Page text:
COVID-19: Six Legal Tips for Employers

Maltese employment law advice to surf the pandemic wave safely

| Published on 20 Mar 2020

Employment And Labour Law 720X242

In the midst of the spread of the COVID-19, businesses are experiencing a slow but probably prolonged business interruption scenario of unprecedented magnitude. The Maltese and the multi-national business community in Malta are facing business interruption challenges including sickness, voluntary and possibly soon forced lock-down directives, major economic slow-down, significant dips in revenue and perhaps cash-flow problems. Inevitably, these necessitate important business decisions to ensure business continuity. In this context, any action or inaction on the part of businesses/employers has legal implications.

Below are six legal recommendations to business owners who are also employers to help them take quick but legal actions in these trying times:

1. Ensure your Employees’ Health & Safety

The employer has a duty of care towards his employees. Article 6 of the Occupation Health and Safety Authority Act 1 provides that it is the duty of the employer to ensure the health and safety, at all times, of all persons who may be affected by the work being carried out for the employer.

At the very minimum this implies maintaining the place of work clean and safe. However, in the context of the COVID-19 pandemic, this obligation has definitely evolved into higher dimensions.

Employers should ensure that they:

  • implement basic measures to limit the spread of COVID-19 such as providing for hand sanitizers, cleaning and sanitizing the place of work more often and following practices recommended by the national authorities;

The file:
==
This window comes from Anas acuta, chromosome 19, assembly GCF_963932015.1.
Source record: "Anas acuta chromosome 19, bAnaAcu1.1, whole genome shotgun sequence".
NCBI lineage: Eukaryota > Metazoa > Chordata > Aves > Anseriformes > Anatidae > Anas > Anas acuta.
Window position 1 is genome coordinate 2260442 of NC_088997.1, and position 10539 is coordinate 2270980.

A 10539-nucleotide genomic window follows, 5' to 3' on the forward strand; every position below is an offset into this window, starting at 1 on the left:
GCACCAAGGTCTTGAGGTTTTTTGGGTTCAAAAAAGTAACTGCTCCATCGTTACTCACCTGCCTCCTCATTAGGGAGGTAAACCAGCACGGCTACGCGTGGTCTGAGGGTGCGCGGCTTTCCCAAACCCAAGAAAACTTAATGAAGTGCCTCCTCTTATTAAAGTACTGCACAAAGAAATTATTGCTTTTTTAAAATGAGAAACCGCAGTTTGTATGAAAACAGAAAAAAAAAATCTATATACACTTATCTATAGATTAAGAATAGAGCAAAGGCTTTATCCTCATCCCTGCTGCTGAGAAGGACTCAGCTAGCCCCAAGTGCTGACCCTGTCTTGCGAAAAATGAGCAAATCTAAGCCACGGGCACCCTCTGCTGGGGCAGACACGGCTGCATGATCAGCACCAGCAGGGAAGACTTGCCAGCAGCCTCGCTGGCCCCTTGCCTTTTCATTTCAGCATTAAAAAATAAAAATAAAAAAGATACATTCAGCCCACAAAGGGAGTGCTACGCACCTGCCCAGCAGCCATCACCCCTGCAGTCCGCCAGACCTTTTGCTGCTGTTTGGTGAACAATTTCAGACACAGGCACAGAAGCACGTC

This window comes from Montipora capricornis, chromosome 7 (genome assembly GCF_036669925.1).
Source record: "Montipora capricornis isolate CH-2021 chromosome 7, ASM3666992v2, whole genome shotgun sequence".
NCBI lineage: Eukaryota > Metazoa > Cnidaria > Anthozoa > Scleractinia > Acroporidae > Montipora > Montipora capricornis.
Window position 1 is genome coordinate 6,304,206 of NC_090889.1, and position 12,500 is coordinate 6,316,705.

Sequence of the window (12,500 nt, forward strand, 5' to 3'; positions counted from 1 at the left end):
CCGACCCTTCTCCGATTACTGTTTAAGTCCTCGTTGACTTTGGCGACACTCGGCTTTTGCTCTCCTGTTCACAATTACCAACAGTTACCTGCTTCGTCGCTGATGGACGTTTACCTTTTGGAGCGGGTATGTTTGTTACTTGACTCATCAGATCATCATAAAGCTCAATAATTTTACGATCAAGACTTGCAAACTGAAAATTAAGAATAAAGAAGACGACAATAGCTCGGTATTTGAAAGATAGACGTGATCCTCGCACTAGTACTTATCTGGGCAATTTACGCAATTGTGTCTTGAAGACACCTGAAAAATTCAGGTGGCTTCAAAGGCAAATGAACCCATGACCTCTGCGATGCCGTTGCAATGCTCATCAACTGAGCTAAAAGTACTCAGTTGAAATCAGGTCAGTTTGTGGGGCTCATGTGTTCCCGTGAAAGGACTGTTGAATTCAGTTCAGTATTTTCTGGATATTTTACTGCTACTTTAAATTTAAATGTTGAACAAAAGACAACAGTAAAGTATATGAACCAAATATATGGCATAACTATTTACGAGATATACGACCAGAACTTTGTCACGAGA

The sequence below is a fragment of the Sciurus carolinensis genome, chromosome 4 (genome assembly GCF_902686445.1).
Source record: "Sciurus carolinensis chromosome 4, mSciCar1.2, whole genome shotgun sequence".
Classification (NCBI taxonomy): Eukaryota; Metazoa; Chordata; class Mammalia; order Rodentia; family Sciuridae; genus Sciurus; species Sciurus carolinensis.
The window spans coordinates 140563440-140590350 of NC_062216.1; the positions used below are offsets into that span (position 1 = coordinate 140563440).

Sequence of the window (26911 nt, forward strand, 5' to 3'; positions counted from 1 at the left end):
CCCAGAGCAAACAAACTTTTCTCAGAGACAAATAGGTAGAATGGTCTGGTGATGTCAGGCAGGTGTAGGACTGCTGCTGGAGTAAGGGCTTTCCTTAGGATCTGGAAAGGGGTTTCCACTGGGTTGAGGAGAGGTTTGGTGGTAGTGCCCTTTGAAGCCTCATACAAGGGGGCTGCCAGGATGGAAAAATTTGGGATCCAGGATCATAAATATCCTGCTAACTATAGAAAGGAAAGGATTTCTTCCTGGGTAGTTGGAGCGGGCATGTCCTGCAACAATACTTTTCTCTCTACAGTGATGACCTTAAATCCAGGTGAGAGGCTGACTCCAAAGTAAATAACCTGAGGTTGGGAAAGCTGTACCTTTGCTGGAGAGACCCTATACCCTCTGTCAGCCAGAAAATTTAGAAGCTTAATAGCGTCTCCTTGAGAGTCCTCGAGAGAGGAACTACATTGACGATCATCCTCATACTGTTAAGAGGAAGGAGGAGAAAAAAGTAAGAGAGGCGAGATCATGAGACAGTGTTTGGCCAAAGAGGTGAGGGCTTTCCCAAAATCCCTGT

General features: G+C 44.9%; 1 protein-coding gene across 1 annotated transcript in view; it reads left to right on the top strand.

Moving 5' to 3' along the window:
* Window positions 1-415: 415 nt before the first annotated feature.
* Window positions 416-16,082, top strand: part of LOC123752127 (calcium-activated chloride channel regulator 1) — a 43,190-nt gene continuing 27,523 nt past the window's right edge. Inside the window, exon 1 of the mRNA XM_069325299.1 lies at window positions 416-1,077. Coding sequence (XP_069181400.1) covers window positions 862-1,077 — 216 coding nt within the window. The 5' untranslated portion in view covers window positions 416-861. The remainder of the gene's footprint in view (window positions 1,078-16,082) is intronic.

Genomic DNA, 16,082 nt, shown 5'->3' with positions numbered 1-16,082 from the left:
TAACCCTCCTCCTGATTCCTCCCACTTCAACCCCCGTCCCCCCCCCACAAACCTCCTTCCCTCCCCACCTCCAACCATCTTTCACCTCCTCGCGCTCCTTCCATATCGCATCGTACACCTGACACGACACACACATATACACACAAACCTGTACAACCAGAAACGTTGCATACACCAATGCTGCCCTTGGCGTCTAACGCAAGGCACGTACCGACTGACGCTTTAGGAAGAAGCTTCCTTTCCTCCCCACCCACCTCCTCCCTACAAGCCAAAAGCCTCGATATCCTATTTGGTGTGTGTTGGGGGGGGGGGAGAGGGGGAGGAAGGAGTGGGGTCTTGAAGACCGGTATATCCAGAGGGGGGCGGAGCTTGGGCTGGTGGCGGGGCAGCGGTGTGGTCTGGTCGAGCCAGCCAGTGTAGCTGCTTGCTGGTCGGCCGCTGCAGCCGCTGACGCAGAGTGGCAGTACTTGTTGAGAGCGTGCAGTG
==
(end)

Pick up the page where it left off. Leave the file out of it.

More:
• reduce to necessity or stop business travel;
  • send employees home if ill and enforce on employees quarantine leave and other measures imposed by the Superintendent of Public Health to safeguard the health of other employees;
  • reduce as much as possible human interaction for the employees. This may include holding meetings and exchanging documents remotely, reducing the number of people sharing the same office (space permitting or through scheduling time when employees share the same space) and prohibiting social gatherings at the place of work e.g. prohibiting employees from taking lunch together in the leisure areas of the workplace;
  • consider teleworking, if this is possible.  In setting up a teleworking contingency plan, it is important to address the ‘who, what, when and how’ to ensure clarity of the plan of action.

2. Watch Your Contractual Obligations and Risks

Inevitably, in a world where free movement of people and of goods is the norm, this new COVID-19 reality has disrupted life as we know it, and has impacted several sectors, including contract performance and execution.

In a situation where the employer himself as well as his customers and suppliers may be facing challenges, it is important that key contracts of the employer are reviewed with particular attention to: the possibility of enforcing contractual protection, risk of suspension of performance of obligations, default, liability, termination possibilities and the applicability of force majeure.

Employers should consider re-negotiating contractual terms and the implementation of new conditions for the benefit of their business. (you may want to insert link to Charlene's publication on this here)